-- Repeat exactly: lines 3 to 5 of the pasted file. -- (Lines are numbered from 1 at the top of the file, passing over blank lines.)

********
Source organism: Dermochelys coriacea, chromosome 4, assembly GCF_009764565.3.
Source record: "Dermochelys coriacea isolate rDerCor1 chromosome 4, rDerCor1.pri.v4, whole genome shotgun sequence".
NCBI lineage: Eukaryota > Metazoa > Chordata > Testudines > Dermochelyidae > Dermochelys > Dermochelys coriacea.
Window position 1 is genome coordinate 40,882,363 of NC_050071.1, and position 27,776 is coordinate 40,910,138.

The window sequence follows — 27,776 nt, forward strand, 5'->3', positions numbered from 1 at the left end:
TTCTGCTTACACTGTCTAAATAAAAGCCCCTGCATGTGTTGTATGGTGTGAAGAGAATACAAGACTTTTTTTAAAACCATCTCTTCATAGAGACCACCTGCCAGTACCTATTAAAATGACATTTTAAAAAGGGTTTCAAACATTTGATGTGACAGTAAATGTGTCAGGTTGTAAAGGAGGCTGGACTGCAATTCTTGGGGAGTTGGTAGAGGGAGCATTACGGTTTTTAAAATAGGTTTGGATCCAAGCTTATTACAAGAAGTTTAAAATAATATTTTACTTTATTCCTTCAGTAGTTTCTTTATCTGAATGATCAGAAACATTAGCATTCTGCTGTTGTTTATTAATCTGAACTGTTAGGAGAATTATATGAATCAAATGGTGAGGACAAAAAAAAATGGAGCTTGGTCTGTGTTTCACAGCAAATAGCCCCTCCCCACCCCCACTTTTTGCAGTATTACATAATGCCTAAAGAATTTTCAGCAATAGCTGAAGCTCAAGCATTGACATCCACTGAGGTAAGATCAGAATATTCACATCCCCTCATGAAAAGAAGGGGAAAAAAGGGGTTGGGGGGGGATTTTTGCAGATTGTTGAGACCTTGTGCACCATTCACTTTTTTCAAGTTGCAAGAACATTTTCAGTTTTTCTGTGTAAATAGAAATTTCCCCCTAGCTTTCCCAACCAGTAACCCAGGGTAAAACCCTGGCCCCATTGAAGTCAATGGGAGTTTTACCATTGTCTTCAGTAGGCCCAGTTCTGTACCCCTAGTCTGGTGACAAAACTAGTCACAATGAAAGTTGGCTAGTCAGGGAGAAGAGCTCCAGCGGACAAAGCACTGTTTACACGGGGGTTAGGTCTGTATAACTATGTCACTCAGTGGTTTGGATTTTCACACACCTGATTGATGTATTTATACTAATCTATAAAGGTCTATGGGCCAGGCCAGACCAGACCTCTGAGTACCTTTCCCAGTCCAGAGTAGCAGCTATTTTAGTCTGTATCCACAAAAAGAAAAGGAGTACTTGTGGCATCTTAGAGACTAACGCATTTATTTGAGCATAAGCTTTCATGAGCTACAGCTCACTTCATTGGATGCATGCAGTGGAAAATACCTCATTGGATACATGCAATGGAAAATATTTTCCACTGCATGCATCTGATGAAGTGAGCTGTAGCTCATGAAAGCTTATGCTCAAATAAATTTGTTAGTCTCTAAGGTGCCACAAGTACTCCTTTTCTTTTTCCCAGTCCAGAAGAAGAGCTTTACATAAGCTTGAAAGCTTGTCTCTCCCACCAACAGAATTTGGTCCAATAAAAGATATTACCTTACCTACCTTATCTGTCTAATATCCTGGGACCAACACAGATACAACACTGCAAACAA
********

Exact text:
NCBI lineage: Eukaryota > Metazoa > Chordata > Testudines > Dermochelyidae > Dermochelys > Dermochelys coriacea.
Window position 1 is genome coordinate 40,882,363 of NC_050071.1, and position 27,776 is coordinate 40,910,138.

The window sequence follows — 27,776 nt, forward strand, 5'->3', positions numbered from 1 at the left end: